One of the elements that can stand in chemically for zircon is uranium. Uranium eventually decays into lead, and lead does not normally occur in zircon, except as the radioactive decay product of uranium.

Radiometric dating

Therefore, by measuring the ratio of lead to uranium in a crystal of zircon, you can tell how much uranium there originally was in the crystal, which, combined with knowing the radioactive half-life of uranium, tells you how old the crystal is. Obviously, if the substance you are measuring is contaminated, then all you know is the age since contamination, or worse, you don't know anything, because the contamination might be in the opposite direction - suppose, for example, you're looking at radio carbon carbon 14, which is produced in the atmosphere by cosmic rays, and which decays into nitrogen.

Since you are exposed to the atmosphere and contain carbon, if you get oils from your skin onto an archeological artifact, then attempting to date it using radio carbon will fail because you are measuring the age of the oils on your skin, not the age of the artifact.


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This is why crystals are good for radiometric dating: The oldest crystals on Earth that were formed on Earth are zircon crystals, and are approximately 4. Asteroids in the solar system have been clocked at 4.

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Dating advances

Gillaspy has taught health science at University of Phoenix and Ashford University and has a degree from Palmer College of Chiropractic. The aging process in human beings is easy to see. As we age, our hair turns gray, our skin wrinkles and our gait slows. However, rocks and other objects in nature do not give off such obvious clues about how long they have been around. So, we rely on radiometric dating to calculate their ages. Radiometric dating, or radioactive dating as it is sometimes called, is a method used to date rocks and other objects based on the known decay rate of radioactive isotopes.

Different methods of radiometric dating can be used to estimate the age of a variety of natural and even man-made materials. The methods work because radioactive elements are unstable, and they are always trying to move to a more stable state. So, they do this by giving off radiation. This process by which an unstable atomic nucleus loses energy by releasing radiation is called radioactive decay.

The thing that makes this decay process so valuable for determining the age of an object is that each radioactive isotope decays at its own fixed rate, which is expressed in terms of its half-life. So, if you know the radioactive isotope found in a substance and the isotope's half-life, you can calculate the age of the substance. So, what exactly is this thing called a half-life? Well, a simple explanation is that it is the time required for a quantity to fall to half of its starting value.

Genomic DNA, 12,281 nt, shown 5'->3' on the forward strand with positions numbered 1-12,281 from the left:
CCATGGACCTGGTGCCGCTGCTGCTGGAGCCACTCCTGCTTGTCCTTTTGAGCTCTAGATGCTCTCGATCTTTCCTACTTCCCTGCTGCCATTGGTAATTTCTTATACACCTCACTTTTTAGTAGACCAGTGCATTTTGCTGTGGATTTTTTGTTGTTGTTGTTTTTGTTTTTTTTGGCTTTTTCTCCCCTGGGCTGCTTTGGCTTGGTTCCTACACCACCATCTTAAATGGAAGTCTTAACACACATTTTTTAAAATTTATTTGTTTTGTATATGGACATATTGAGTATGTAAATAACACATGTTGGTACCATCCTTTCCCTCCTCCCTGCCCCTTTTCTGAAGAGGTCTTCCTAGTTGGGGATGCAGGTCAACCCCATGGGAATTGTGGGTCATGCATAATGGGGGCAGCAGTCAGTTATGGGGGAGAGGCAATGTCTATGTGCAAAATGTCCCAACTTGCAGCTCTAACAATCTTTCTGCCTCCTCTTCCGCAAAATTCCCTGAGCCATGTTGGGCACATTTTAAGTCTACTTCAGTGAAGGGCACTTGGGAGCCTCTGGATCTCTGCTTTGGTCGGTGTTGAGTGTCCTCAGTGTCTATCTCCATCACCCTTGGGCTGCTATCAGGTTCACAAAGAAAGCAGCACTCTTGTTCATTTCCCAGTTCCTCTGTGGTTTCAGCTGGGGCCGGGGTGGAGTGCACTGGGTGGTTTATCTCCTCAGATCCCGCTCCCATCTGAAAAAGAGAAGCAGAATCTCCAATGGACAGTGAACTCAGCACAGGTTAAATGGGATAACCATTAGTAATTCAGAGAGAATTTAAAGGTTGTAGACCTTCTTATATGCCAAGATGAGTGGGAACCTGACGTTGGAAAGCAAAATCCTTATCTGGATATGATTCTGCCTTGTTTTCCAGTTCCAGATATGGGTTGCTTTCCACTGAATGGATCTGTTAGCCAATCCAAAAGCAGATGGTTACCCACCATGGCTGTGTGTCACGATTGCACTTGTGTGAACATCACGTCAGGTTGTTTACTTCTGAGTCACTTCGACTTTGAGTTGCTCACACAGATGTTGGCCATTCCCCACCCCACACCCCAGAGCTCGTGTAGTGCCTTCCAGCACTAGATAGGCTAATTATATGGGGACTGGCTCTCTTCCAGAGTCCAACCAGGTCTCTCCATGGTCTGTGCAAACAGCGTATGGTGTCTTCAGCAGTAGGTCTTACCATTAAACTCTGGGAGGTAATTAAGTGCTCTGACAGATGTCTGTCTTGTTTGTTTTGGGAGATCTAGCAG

So, you might say that the 'full-life' of a radioactive isotope ends when it has given off all of its radiation and reaches a point of being non-radioactive.

Radiometric Dating Does Work! | NCSE

When the isotope is halfway to that point, it has reached its half-life. There are different methods of radiometric dating that will vary due to the type of material that is being dated. For example, uranium-lead dating can be used to find the age of a uranium-containing mineral. It works because we know the fixed radioactive decay rates of uranium, which decays to lead, and for uranium, which decays to lead So, we start out with two isotopes of uranium that are unstable and radioactive. They release radiation until they eventually become stable isotopes of lead.

These two uranium isotopes decay at different rates. In other words, they have different half-lives. The half-life of the uranium to lead is 4. The uranium to lead decay series is marked by a half-life of million years. These differing rates of decay help make uranium-lead dating one of the most reliable methods of radiometric dating because they provide two different decay clocks. This provides a built-in cross-check to more accurately determine the age of the sample.

Uranium is not the only isotope that can be used to date rocks; we do see additional methods of radiometric dating based on the decay of different isotopes. For example, with potassium-argon dating , we can tell the age of materials that contain potassium because we know that potassium decays into argon with a half-life of 1. With rubidium-strontium dating , we see that rubidium decays into strontium with a half-life of 50 billion years.